Home > Uncategorized > >Oil Addiction: The World in Peril – 33

>Oil Addiction: The World in Peril – 33

>by Pierre Chomat (Universal Publishers, 2004)

translated from the French by Pamela Gilbert-Snyder

Part IV. Our Suicidal Quest for Energy

Chapter 33. Terror in Baghdad

The American military invasion of Iraq, followed by the feigned attempt to install a democratic regime in Baghdad, did not put Iraq on the road mapped out for it by the “Empire”. The “Empire” had gone a long way at great expense to force a country to empty its petroleum reserves for the benefit of the American oil egosystem. The operation’s next phase proved to be much more complicated.

And just how had the “Empire” proceeded with its mission to take over Iraq? To get the full story, the operation must be viewed from both sides: that of the coalition with its puppet Governing Council and that of the Iraqi man on the street.

Let’s start with the Council.

Bechtel and Kellogg-Brown & Root, a subsidiary of Halliburton, were the main companies in charge of the “reconstruction of Iraq”, which amounted first to rebuilding what the American army had just destroyed. These corporations could not get to Iraq fast enough! They needed industrial partners, so the Council immediately privatized a few national companies to serve as “free enterprise” relays for the Iraqi-American egosystems, which were to be organized as quickly as possible, the sooner to exploit the country and its resources. Of course, the most important resource was petroleum, the sole driving force behind the winds of democracy that were buffeting the Iraqi people in the fight to save them from an outlaw regime!

At a meeting of the “Who’s Who of International Finance” in Dubai in late September 2003, Iraqi finance minister Kamal Al-Kilani, an American loyalist, obliquely confirmed the installation of the Iraqi cog in the machine of the Western economy: “These reforms will significantly advance efforts to build a free and open market economy, promote Iraq’s future economic growth and accelerate the country’s re-entry into the global economy”. {57}

Oil development contracts concluded between the previous regime and foreign companies – including those of France, China, and Russia – were immediately suspended. The American government would ensure that these types of contracts were prepared with greater “discernment” in the future. Under its guidance, the Iraqi oil ministry developed a plan to produce, as a first step, 2.8 million barrels of crude oil a day by April 2004. But by July 2004, production barely surpassed two million barrels a day. Had the target amount been met, however, production would still have been less than what was needed to satisfy the requirements of the giant American oil addict, who ultimately hopes to obtain six million barrels a day from Iraq, that is to say, more than twice the amount that Iraq has been able to produce so far.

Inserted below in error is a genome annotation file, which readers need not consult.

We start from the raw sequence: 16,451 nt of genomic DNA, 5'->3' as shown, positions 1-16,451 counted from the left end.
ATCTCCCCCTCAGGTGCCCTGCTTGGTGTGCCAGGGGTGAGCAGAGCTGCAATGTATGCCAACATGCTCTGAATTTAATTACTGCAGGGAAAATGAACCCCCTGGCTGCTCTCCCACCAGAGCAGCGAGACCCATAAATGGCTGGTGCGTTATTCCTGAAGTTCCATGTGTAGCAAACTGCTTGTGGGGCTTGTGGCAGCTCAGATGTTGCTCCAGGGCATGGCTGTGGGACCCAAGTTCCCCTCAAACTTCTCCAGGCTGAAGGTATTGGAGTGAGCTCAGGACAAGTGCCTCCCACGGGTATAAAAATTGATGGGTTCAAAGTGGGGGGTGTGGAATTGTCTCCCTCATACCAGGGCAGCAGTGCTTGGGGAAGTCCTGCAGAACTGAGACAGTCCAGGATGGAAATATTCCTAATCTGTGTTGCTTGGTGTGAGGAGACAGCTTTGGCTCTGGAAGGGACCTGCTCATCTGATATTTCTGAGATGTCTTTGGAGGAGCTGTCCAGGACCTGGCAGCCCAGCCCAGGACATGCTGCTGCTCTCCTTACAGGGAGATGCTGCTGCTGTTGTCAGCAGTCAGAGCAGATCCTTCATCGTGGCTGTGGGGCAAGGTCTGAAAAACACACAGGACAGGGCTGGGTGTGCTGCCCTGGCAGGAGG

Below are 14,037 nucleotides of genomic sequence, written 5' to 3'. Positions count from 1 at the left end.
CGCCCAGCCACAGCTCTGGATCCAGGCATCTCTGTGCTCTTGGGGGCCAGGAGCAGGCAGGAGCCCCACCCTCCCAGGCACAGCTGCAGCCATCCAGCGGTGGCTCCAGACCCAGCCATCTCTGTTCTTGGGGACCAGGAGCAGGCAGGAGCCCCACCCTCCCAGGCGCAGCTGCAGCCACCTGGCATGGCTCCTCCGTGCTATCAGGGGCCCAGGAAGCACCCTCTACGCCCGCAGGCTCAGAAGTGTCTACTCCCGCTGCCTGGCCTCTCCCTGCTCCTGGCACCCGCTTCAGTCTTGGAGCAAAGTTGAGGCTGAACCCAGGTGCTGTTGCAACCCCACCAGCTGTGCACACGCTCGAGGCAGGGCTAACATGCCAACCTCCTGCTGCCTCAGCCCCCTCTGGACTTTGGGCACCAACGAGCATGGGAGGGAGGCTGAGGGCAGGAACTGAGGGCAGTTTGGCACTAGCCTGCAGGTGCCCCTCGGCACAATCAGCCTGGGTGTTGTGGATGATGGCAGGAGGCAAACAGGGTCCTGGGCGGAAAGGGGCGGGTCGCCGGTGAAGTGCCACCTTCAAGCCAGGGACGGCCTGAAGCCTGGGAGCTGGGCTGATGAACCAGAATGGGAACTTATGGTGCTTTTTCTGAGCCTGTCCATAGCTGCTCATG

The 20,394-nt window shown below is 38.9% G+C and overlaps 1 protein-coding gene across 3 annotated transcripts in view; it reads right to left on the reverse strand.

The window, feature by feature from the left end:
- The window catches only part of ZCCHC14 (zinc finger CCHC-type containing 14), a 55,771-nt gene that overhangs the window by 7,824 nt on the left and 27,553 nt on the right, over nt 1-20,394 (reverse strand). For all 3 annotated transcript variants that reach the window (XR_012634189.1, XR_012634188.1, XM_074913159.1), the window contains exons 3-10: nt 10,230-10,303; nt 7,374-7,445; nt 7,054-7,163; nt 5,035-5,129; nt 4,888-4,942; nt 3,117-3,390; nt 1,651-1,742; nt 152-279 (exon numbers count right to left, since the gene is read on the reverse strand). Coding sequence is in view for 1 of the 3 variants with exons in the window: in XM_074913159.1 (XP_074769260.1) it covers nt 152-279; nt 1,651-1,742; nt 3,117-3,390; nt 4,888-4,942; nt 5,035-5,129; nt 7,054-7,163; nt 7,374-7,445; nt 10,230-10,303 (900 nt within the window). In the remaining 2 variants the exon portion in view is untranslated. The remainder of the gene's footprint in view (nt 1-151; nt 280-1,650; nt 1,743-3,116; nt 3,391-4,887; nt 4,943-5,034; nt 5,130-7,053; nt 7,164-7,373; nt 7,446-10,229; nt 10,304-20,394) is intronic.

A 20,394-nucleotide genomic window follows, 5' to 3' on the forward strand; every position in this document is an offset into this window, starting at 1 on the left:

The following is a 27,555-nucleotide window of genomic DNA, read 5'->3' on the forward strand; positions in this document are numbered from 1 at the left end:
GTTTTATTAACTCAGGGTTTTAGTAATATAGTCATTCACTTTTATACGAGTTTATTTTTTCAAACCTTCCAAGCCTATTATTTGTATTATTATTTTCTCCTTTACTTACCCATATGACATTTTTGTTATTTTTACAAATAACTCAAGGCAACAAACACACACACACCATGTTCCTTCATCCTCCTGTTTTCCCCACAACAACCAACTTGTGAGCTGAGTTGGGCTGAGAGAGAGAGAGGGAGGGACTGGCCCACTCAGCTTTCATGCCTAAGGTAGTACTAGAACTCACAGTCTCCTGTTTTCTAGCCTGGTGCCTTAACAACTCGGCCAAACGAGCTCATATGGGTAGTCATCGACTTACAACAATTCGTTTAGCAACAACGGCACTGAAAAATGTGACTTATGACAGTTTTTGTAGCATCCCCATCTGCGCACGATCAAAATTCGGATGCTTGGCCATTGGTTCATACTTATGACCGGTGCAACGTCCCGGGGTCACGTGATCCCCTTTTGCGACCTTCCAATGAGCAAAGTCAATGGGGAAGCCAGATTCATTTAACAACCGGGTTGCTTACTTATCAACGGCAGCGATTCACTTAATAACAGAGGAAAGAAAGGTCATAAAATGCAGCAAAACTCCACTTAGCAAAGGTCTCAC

At the OPEC meeting in Vienna on September 24 2003, the new Iraqi oil minister, Ibrahim Bahr al-Uloum, another American loyalist, announced that Iraq would remain a member of OPEC. This marked the achievement of one of the important goals of the take-over of Iraq. Its continued membership in OPEC would guarantee the United States’ ability to influence the decisions of the oil-producing nations for the immediate term.

Of course, the United States has paid a price for this first tangible result. The military operation in Iraq was very costly. But the corpocrats viewed this expense as normal, although it means that every American is currently contributing around $2,000 a year to “defense”, an average of $8,000 per family! After all, an empire has to do what it takes to maintain power. Weapons are also one of the corporate world’s most profitable egosystems. In a successful consumer society, throwing away is as important as buying, and in this regard, the army is second to none!

Now let’s look at what happened to the man on the street in Iraq.

First, the takeover of Iraq sought by the corpocrats was nothing like the Western transformation of the Arabian Peninsula of the previous century, during which ersatz Western-style cities sprang up like movie sets across Saudi Arabia. Neither did it resemble the West’s intervention in Iran under the Shah. The takeover of Iran for the benefit of the West, which resulted in plundering on an almost unimaginable scale, had not been easy to implement; it had been even harder to maintain. Between 1953 and 1978, the SAVAK police had had to silence, sometimes permanently, every Iranian who showed the slightest sign of opposition to the ruling regime. Many antigovernment demonstrations had ended in bloodbaths in the bazaar of Teheran.

There were two reasons for believing that Iraq would be more difficult to plunder than Iran. A significant percentage of Iraqis are educated; in the Shah’s kingdom, education had been reserved for the elite. In addition, Iraq is traditionally very nationalistic. Under Saddam Hussein, most of the profiteers had been forced to leave the country. To create an Iraq that would function for the exclusive benefit of Iraqi-American “free enterprise”, the corpocrats would have to install a police force even more “persuasive” than the one that had existed under Saddam. The American undertaking would not be able to “succeed” without it. But the Iraqi people turned out to be savvy enough to prevent this from happening.